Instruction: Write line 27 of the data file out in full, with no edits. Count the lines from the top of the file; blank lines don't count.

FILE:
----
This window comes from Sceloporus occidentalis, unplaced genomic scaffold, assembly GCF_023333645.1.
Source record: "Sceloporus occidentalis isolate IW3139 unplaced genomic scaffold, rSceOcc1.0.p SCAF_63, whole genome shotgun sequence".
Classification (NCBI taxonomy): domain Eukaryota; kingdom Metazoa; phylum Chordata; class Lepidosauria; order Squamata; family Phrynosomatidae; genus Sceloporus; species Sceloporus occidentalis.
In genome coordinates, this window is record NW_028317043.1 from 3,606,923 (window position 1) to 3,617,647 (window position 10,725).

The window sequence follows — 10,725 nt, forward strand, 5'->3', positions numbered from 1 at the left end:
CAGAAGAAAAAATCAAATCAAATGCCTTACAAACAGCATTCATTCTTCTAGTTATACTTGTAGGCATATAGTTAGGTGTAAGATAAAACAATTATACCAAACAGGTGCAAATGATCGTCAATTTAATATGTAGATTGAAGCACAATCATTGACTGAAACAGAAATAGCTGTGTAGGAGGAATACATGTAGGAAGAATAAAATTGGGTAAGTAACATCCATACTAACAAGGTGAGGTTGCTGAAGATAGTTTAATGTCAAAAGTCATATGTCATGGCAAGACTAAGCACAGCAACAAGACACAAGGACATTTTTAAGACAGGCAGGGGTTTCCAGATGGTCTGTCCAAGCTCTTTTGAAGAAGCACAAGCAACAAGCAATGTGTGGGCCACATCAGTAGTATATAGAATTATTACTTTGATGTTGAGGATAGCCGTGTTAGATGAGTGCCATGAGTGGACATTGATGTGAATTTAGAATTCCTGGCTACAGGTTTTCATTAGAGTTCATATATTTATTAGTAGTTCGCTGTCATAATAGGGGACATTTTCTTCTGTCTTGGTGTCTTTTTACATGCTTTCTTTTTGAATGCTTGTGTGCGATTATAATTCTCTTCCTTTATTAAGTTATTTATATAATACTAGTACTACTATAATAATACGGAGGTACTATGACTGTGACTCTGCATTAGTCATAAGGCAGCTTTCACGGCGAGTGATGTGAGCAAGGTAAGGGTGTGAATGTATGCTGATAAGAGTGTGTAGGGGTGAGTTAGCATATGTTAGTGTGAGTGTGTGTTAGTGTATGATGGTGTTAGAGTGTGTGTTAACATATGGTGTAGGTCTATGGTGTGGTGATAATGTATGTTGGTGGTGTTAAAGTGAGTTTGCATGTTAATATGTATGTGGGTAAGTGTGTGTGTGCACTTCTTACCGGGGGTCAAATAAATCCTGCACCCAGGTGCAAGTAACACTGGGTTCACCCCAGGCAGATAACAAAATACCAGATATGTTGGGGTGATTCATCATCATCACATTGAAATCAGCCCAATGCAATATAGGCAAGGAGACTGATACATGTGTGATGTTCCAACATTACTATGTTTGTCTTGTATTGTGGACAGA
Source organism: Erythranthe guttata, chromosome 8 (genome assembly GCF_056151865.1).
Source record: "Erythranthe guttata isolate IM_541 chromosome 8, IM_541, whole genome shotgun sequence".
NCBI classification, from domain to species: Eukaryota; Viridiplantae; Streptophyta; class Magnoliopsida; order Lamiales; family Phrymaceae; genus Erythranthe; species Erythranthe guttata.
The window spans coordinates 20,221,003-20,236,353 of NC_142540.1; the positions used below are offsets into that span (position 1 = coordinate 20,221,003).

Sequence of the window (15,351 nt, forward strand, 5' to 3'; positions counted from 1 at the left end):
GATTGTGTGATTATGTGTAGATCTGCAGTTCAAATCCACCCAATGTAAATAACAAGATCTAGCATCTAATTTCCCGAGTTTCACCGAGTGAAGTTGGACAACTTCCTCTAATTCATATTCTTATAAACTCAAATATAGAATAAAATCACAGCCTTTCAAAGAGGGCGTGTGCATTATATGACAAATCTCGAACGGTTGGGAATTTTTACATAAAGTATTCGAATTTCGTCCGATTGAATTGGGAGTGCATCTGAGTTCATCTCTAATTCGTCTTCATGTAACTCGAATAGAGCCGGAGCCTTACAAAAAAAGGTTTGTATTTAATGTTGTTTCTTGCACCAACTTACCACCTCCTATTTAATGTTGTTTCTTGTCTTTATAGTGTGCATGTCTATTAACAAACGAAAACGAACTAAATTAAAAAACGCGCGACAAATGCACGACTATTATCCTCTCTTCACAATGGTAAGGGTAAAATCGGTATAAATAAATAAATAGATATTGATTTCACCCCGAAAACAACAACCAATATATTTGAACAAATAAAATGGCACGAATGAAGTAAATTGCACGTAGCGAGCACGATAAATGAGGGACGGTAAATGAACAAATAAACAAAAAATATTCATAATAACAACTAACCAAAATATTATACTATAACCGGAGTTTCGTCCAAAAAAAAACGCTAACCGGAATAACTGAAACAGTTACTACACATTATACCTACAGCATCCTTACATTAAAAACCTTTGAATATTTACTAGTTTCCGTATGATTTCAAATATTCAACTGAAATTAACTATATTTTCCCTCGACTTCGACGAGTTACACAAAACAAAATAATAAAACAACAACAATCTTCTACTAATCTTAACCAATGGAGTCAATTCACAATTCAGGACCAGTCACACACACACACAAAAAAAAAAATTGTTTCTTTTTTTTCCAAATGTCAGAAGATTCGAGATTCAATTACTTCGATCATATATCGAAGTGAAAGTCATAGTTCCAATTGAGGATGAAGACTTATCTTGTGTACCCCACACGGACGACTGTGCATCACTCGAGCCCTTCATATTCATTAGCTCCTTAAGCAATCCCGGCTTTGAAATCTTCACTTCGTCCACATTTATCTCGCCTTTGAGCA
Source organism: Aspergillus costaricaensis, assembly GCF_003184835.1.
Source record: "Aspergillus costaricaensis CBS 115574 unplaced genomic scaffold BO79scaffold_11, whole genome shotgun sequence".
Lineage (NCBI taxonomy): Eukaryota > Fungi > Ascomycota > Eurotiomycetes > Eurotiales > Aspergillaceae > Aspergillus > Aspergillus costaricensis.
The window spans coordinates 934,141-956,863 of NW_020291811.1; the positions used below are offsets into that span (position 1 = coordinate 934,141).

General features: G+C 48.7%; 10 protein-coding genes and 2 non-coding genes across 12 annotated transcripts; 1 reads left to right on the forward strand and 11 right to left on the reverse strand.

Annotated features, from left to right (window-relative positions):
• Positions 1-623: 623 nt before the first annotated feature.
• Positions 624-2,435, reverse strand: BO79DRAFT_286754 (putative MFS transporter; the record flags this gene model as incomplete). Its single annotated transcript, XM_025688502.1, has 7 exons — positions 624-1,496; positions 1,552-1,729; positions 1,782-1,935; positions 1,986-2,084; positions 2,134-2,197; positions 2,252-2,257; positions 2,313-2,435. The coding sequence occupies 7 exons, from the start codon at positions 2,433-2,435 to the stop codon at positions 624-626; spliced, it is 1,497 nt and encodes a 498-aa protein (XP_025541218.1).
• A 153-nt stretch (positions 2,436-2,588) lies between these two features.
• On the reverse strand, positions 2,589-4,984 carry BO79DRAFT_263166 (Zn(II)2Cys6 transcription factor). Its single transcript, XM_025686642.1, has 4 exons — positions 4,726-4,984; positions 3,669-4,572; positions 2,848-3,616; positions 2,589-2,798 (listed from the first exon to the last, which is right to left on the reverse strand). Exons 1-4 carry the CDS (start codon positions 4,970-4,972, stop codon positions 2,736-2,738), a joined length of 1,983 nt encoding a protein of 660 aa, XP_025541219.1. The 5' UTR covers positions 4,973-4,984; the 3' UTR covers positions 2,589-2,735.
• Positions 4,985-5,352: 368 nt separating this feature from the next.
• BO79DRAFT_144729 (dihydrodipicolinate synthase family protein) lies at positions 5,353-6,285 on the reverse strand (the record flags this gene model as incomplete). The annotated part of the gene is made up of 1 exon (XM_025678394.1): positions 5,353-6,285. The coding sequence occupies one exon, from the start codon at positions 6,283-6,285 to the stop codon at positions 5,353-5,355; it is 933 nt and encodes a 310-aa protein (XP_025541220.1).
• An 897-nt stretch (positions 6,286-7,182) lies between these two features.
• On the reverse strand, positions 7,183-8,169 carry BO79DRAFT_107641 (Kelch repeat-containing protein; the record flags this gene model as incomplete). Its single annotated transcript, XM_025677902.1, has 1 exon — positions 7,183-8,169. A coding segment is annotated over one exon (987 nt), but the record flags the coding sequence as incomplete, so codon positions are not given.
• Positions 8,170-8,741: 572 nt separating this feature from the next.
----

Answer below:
• Positions 8,170-8,741: 572 nt separating this feature from the next.